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To the Next Generation of Kingdom Builders

When you were young, you dreamed of the impact that you would have. The battles you would overcome, the triumphs to be celebrated, the inspiration you would provide. The legacy you would leave.

You were fueled with the deep-down knowledge, that you (specifically you), had a part to play in the greater story. But somewhere along the way, that dream was corrupted. You felt the sting of rejection, the ache of disappointment. You saw little inspiration from those that had gone before.

“Don’t hope too large,” they urge. “Don’t dream too big.” And so, you fall into line, keeping your dreams in check. You dedicate yourself to obedient, dutiful, and diligent service. All things that help build a stable foundation for life. But for what purpose?

Where do we find purpose?

Some years back I was watching Secret Millionaire, a reality TV program where a wealthy individual goes undercover and spends time with different people to understand their journey and heart. At the end of each episode, the wealthy person reveals themselves as they sow into the life of another in a game-changing way.

I switched the TV off and sobbed. It was at a time when life was hard. Relationship betrayal and lack of profitability in business led me to think I was not making an impact. The cry of my heart was that God would use me to honour Him and bless others. The “facts” were that there was a significant gap between my dreams and reality. I felt broken. I was lost and did not know even where to start.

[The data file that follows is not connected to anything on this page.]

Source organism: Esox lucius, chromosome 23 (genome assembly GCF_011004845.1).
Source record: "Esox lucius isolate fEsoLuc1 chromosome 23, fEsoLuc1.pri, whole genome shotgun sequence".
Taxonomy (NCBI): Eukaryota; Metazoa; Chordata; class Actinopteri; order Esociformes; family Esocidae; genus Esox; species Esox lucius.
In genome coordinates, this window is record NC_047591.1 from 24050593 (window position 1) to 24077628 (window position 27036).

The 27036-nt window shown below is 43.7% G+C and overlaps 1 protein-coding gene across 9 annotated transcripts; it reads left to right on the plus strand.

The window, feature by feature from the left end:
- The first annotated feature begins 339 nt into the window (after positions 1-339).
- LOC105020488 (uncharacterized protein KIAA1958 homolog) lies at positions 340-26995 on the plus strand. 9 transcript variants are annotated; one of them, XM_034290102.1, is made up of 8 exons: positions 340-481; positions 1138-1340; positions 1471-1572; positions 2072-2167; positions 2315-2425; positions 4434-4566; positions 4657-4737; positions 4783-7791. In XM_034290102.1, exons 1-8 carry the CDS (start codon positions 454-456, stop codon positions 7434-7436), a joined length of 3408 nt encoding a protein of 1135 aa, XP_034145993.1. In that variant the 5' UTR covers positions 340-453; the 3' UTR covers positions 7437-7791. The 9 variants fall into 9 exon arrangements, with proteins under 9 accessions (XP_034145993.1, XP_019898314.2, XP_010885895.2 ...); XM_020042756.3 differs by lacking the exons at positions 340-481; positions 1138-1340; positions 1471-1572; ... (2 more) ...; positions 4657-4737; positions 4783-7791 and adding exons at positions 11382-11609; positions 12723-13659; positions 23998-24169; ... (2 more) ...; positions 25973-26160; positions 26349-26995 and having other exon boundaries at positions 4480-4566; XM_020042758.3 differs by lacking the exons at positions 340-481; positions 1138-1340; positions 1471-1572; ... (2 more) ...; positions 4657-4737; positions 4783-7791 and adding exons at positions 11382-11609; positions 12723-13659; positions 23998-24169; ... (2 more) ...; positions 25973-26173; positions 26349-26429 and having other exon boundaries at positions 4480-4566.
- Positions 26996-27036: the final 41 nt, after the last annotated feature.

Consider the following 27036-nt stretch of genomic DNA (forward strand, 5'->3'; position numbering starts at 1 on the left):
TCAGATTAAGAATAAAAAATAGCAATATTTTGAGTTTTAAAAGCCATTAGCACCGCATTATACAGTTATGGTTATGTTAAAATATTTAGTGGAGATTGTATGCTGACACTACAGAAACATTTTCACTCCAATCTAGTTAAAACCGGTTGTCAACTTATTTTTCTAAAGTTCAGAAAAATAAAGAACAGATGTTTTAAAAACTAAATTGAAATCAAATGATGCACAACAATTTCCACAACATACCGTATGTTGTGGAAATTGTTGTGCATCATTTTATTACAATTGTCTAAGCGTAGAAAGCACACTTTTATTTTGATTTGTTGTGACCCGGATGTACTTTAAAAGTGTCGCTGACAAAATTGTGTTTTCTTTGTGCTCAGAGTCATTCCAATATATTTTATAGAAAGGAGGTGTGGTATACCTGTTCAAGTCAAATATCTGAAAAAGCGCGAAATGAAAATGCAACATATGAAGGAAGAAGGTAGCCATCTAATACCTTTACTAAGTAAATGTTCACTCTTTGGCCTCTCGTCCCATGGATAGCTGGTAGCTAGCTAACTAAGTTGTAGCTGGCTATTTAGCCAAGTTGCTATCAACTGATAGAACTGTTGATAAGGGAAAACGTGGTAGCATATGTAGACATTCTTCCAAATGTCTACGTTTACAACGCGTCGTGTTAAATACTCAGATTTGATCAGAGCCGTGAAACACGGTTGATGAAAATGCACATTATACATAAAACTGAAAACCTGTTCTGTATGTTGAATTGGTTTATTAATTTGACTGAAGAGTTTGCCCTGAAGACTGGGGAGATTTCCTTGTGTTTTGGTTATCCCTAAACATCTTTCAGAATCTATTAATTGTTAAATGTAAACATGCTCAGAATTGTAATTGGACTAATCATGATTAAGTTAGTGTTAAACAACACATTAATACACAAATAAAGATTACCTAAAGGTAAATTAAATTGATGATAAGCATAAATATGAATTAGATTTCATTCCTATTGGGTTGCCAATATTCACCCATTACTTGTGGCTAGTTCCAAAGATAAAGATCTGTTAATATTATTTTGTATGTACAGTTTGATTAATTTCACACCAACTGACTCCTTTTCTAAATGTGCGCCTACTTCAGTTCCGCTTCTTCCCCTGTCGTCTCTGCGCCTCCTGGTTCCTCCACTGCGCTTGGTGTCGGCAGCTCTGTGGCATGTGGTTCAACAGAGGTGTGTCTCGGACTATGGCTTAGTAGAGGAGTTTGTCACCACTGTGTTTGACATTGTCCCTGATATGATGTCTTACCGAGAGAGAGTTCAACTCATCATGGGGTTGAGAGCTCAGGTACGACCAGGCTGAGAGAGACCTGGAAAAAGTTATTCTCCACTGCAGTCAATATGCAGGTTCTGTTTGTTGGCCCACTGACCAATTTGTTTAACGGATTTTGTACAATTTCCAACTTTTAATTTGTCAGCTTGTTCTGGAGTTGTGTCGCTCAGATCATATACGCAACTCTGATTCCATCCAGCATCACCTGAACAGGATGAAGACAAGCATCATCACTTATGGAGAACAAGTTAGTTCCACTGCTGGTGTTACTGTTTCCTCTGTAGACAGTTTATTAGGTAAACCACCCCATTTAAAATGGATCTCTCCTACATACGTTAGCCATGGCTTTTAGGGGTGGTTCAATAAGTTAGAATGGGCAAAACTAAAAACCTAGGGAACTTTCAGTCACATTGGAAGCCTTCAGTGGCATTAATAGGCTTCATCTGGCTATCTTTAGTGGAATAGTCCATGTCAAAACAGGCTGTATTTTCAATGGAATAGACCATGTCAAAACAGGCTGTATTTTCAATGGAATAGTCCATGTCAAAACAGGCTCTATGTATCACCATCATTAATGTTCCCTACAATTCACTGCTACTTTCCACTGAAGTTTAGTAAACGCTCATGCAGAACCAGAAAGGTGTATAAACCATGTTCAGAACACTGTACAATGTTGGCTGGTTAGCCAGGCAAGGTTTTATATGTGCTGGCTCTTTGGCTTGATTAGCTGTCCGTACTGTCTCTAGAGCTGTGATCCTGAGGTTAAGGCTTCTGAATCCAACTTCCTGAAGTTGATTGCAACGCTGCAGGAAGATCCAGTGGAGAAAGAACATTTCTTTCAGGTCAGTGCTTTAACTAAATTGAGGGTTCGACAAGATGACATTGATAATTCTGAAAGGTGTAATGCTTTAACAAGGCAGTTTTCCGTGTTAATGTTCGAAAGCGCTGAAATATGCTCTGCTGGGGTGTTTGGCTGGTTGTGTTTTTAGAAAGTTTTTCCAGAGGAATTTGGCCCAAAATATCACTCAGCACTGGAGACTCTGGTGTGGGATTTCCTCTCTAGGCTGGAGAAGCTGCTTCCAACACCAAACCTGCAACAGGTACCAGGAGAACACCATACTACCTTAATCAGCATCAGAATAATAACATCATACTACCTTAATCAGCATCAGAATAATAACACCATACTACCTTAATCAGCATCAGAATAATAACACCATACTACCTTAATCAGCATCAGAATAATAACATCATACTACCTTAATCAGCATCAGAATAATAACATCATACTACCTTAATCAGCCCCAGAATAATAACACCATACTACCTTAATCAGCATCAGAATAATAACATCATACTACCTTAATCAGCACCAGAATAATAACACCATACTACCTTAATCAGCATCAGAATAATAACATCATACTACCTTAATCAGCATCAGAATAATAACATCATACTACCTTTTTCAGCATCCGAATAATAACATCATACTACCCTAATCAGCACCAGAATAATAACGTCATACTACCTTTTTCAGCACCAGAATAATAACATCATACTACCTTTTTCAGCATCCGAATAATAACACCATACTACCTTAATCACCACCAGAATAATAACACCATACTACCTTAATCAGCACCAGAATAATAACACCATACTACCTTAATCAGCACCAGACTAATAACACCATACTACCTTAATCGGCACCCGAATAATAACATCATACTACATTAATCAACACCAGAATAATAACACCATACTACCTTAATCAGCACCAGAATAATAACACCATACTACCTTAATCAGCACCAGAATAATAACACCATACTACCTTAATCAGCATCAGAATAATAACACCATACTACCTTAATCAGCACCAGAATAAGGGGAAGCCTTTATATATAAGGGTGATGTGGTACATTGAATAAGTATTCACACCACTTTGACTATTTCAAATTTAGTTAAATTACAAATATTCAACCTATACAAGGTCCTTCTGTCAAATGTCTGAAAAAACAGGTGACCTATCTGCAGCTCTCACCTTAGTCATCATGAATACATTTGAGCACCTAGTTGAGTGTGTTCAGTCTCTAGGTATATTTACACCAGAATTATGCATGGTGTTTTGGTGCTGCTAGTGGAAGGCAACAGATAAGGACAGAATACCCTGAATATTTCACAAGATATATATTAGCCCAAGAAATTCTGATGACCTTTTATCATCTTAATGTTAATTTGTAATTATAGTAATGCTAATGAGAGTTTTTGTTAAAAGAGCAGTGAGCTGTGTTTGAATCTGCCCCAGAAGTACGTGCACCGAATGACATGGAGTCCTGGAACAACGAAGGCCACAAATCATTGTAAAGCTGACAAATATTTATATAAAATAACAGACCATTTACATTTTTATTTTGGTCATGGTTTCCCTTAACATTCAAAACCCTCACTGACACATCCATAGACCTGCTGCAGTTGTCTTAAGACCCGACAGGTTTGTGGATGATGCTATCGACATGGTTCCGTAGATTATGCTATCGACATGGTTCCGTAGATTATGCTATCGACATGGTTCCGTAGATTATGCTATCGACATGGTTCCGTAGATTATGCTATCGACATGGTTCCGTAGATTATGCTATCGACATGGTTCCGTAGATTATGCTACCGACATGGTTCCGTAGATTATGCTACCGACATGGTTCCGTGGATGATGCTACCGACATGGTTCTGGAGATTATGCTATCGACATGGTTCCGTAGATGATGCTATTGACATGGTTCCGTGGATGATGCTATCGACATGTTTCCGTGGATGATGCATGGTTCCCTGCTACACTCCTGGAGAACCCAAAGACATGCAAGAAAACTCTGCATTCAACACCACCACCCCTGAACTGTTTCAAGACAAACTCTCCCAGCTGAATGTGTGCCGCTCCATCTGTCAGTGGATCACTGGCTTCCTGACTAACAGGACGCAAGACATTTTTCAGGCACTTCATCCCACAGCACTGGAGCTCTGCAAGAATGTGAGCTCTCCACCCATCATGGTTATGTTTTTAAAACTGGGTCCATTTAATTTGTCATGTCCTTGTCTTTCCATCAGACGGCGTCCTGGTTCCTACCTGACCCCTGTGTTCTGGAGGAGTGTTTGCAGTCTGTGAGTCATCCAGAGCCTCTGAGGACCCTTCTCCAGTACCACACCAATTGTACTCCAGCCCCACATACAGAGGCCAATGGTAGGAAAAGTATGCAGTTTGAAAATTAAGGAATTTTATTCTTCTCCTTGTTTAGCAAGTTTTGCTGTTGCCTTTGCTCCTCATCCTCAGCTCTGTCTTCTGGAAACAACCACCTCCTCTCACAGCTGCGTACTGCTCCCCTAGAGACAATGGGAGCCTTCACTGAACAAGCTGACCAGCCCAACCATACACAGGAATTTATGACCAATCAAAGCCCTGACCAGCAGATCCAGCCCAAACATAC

I turned to God’s Word. I learned that my life was ordained before the beginning of time, that He loved me intimately, that He numbered the hairs on my head and engraved the names of His people on the palms of His hands (see Isaiah 49:16; Luke 12:7).

My life (and yours) are not an accident. We are born for a purpose far greater than ourselves. We need more than duty, obedience, and diligence. We need hearts overflowing with love, vision, passion, and possibility of what could be. We find all that in Christ.

We begin to understand why people went to great lengths to see Jesus, why they ripped a hole in the roof to lower their sick friend to be close, to be healed. When Jesus interacted with people, transformation happened. He changes our hearts. He renews our perspectives and purpose for living.

What would our lives look like if each of us knew that we played an essential part within the body of Christ? What if we understood that we were destined for impact? Dangerous for good? What if there’s more to life than making money or finding success in business?

Jesus teaches that what we possess in this world does not define us (see Luke 12:15). We fix our identity in Christ. From there, how we use possessions reveals to God and others what we believe (or don’t believe).

 

Jesus teaches that what we possess in this world does not define us

 

We see this illustrated in the parable of the talents (see Matthew 25:14-30). The servants were entrusted with different amounts of resources corresponding to their varying abilities. Knowing the master, “at once” two of the servants put the master’s money to work (Matthew 25:16). This gives us a picture of faithfulness.

The other servant, however, meticulously buried the master’s money in fear to avoid the pain of loss. In so doing, he lost the opportunity for growth and missed experiencing joy. Clearly, his actions demonstrated that he didn’t know the master!